Secrets beneath the Great Artesian Basin uncovered
18 October 2018
A five-year project spanning approximately 135,000 square kilometres across New South Wales and Queensland has delved beneath the Great Artesian Basin to learn more about the geological development of eastern Australia.
The findings of the Southern Thomson Project are on show today at the inaugural Australian Geoscience Council Convention in Adelaide.
Dr Ian Roach said Geoscience Australia collaborated with the Geological Survey of New South Wales and the Geological Survey of Queensland to learn more about one of Australia's most underexplored regions.
"You know the Australian saying 'at the back of Burke'? Our actual starting point was Burke and then we kept going," Dr Roach said.
"We wanted to learn more about part of a geological province that underlies northwestern New South Wales and much of central Queensland.
"It was a piece of Australia that we didn't know much about. The one thing we did know is that age-dating the rocks in the southern region of the Thomson Orogen had the potential to give us a much better picture about how eastern Australia formed. Way back when that part of Gondwana was being put together.
"Geologically, on the surface, there's not much out there, lots of dust and sand dunes, salt lakes and claypans.
"Only around one per cent of the project area was exposed rock or what is called an outcrop."
Dr Roach said the rest of the project area was buried by the sedimentary cover of the Great Artesian Basin. The project conducted airborne electromagnetic surveys to map the thickness of the cover.
"We could actually see where basement rocks rose up to form little islands, which would have been in the Cretaceous sea with dinosaurs swimming amongst them around a hundred million years ago.
"Unlike now, it would have been cold and where the Great Artesian Basin is, there would have been icebergs.
"Probably the best current day example of what it would have looked like is the Norwegian archipelago Svalbard in the Arctic Ocean."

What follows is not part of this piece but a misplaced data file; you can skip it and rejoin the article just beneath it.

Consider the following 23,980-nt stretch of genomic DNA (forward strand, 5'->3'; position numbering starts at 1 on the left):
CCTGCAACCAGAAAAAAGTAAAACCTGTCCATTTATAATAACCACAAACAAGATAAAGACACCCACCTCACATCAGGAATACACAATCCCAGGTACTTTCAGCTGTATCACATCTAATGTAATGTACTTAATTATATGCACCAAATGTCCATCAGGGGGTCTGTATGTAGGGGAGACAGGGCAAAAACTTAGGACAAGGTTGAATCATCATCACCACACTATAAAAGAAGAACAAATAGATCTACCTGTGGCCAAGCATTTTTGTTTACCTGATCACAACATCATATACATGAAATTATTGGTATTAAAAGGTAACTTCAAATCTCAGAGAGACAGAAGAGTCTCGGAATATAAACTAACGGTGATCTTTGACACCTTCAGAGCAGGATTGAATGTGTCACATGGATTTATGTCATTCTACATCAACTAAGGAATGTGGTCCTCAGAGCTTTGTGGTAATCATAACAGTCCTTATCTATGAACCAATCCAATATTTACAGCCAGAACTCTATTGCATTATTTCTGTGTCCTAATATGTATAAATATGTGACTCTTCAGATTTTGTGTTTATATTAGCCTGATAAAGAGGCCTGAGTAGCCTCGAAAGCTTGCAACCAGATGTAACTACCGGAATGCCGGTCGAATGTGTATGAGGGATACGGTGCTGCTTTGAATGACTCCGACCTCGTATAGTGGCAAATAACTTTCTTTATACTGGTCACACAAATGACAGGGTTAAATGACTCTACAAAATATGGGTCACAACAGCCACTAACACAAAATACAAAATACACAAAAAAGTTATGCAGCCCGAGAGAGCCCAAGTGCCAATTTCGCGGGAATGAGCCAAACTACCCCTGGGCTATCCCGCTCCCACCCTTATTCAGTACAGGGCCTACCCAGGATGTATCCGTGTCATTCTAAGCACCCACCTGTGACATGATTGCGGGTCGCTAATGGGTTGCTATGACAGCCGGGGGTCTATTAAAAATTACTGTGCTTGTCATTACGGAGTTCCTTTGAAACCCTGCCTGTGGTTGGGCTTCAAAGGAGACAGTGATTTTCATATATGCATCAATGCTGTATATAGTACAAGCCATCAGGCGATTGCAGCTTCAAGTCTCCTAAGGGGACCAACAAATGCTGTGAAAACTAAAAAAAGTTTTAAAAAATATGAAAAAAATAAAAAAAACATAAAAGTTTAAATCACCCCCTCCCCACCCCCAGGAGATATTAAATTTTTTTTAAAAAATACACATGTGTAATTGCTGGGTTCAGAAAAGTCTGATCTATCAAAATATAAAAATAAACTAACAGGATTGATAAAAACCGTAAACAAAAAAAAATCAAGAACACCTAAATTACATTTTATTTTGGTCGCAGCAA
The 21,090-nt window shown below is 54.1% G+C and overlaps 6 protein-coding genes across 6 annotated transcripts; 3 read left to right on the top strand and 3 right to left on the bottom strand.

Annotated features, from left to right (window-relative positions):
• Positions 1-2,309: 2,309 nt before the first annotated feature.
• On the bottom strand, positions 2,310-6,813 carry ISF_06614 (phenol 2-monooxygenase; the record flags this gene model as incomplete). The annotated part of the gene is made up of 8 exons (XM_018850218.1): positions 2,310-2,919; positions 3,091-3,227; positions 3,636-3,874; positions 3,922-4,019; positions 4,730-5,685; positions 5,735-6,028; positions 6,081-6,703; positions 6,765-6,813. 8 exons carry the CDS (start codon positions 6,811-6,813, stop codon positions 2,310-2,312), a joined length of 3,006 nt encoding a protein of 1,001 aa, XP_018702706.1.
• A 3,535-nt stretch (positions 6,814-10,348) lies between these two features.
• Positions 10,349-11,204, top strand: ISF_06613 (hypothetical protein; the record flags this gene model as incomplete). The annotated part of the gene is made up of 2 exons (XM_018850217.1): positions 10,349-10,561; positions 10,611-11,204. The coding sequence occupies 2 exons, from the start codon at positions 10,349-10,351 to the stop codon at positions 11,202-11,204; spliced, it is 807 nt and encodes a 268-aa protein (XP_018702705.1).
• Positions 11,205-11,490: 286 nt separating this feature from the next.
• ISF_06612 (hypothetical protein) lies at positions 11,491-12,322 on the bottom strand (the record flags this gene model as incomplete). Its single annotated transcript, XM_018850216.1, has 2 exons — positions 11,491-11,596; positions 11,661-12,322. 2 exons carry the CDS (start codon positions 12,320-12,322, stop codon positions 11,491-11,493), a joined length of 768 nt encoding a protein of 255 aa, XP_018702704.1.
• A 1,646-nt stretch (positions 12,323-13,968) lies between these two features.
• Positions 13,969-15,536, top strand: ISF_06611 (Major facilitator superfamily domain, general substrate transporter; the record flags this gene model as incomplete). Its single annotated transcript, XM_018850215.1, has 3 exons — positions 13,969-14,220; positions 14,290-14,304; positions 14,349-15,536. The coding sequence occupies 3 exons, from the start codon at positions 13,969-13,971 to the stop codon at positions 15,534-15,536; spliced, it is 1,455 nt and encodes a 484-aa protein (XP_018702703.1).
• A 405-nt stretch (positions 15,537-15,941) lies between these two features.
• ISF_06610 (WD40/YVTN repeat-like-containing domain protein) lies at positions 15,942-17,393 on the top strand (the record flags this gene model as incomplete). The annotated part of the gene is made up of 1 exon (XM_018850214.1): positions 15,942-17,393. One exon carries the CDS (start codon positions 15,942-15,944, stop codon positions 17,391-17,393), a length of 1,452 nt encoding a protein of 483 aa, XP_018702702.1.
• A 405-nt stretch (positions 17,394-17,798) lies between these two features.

Dr Roach said in addition to airborne electromagnetic data, gravity and seismic data were used to conceptually map out what is happening deep underground.
"Using this new data, we built up a solid geology map, a picture of what we thought was going on underground.
"The final step was to drill some holes through the sedimentary cover to test our ideas about the age of the rocks and the potential mineral endowment of the region.
"In total, we successful and safely drilled 12 bore holes that gave us a really good understanding of how old the metamorphic rocks in the southern region of the Thomson Orogen are.
"They are a similar age to rocks in the Lachlan Orogen, which is connected to the south of the Thomson Orogen and has a known mineral endowment including copper, gold and base metals.
"It had been suggested previously that the Lachlan and Thomson orogens were very different things. It looks like now they are similar. In fact, it's possible they may be one and the same.
"We already knew from outcropping rock in the Thomson Orogen there was potential for minerals such gold, tungsten, tin, copper and molybdenum.
"We were able to show the mineral potential in areas with outcropping rock extended much further undercover."
Dr Roach said academics, geological surveys and the exploration industry sector will continue to analyse the data collected during the five year project to learn more about the region.
"I used to call it the big black hole in our understanding, now it's a grey area. Although we now know a lot more about the geology of the southern Thomson Orogen, we still have many questions.
"Thanks to the collaborative efforts of Geoscience Australia, the Geological Survey of New South Wales and the Geological Survey of Queensland, we're now closer than ever before to getting some answers."